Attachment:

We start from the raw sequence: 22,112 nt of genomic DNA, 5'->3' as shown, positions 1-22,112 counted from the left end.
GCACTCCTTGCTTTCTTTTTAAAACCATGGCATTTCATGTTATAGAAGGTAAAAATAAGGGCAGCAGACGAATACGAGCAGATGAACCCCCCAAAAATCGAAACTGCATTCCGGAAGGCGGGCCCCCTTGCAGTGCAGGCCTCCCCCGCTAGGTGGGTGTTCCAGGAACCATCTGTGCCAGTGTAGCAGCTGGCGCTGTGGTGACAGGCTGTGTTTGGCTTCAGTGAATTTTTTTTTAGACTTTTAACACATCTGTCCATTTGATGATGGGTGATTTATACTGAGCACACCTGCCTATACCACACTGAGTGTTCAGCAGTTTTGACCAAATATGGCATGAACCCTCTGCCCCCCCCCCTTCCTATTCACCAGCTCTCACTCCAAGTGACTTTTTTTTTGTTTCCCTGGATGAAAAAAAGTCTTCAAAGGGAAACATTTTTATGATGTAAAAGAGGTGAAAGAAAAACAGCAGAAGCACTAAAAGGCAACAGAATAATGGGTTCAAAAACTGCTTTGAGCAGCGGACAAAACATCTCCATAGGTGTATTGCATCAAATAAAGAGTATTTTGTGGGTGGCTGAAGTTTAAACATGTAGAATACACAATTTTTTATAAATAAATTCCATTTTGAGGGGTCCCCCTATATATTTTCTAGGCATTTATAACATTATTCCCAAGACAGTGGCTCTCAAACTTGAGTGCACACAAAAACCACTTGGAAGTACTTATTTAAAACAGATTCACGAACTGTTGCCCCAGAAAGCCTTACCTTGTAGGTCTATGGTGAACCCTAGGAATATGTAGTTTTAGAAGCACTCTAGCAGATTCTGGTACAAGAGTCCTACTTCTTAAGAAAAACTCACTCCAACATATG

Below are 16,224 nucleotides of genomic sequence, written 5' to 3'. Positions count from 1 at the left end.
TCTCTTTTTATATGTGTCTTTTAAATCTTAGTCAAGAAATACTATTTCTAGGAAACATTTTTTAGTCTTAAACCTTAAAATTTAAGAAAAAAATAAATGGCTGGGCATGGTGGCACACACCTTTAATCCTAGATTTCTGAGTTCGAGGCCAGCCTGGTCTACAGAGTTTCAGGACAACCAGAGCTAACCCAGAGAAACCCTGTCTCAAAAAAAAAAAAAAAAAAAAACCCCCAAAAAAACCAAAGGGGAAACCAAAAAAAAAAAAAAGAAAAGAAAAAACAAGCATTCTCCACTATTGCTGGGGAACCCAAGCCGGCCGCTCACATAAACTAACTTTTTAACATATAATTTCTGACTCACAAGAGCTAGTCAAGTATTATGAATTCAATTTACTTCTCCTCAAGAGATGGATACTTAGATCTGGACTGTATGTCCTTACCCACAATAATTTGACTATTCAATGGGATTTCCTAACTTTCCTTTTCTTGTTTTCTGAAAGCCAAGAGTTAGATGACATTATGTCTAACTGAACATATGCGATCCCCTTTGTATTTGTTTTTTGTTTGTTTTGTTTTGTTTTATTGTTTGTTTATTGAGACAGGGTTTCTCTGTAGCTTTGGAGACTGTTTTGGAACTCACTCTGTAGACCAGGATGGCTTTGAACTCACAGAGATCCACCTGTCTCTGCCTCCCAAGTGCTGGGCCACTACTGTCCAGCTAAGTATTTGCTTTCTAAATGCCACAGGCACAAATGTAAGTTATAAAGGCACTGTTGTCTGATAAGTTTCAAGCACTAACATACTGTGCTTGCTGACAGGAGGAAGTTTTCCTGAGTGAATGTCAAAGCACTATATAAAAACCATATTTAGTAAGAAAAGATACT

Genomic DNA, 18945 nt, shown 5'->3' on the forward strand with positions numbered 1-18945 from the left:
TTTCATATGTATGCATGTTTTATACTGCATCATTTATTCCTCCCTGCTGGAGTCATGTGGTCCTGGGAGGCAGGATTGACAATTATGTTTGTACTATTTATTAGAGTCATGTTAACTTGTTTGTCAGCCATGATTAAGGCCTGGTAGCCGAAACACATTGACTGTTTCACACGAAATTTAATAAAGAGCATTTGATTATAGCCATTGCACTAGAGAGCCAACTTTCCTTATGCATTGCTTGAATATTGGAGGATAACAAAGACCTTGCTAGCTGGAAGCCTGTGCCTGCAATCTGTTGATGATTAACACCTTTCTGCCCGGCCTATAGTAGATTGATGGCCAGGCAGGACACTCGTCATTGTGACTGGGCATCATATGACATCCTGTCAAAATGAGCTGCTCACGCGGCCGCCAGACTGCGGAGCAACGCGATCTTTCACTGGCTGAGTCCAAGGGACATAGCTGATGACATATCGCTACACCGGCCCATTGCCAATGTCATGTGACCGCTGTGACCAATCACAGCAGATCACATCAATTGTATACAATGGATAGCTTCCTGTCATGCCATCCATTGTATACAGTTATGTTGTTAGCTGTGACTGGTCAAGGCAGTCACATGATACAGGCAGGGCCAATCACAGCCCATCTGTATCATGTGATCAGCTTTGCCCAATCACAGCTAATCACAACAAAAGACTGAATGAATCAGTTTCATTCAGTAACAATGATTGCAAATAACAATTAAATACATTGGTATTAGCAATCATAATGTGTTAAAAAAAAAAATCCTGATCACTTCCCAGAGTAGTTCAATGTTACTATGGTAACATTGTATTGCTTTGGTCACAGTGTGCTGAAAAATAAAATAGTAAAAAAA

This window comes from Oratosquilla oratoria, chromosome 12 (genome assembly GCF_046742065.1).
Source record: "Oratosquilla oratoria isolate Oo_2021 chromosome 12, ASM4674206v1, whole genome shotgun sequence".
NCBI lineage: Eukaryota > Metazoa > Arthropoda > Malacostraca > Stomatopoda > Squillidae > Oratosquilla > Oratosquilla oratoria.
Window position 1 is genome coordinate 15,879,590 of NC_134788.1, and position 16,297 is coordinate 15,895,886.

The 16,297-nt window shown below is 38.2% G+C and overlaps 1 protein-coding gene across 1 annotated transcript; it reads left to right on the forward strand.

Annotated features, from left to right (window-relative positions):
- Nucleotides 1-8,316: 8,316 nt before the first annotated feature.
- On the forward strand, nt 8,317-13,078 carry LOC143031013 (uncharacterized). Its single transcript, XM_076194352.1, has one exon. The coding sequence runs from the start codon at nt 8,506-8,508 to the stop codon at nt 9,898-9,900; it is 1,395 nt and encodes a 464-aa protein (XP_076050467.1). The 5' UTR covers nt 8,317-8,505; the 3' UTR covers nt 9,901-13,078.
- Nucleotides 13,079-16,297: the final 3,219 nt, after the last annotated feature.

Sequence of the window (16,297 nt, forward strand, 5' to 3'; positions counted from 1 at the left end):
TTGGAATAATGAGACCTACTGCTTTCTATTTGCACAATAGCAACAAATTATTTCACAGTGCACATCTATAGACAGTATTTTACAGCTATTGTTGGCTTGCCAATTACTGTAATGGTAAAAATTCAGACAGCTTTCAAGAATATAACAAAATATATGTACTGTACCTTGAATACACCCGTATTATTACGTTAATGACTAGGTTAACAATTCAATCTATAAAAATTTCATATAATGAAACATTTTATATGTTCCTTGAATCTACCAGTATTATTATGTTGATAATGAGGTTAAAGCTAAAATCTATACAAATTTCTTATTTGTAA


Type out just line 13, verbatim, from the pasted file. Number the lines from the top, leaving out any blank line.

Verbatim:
- Nucleotides 1-8,316: 8,316 nt before the first annotated feature.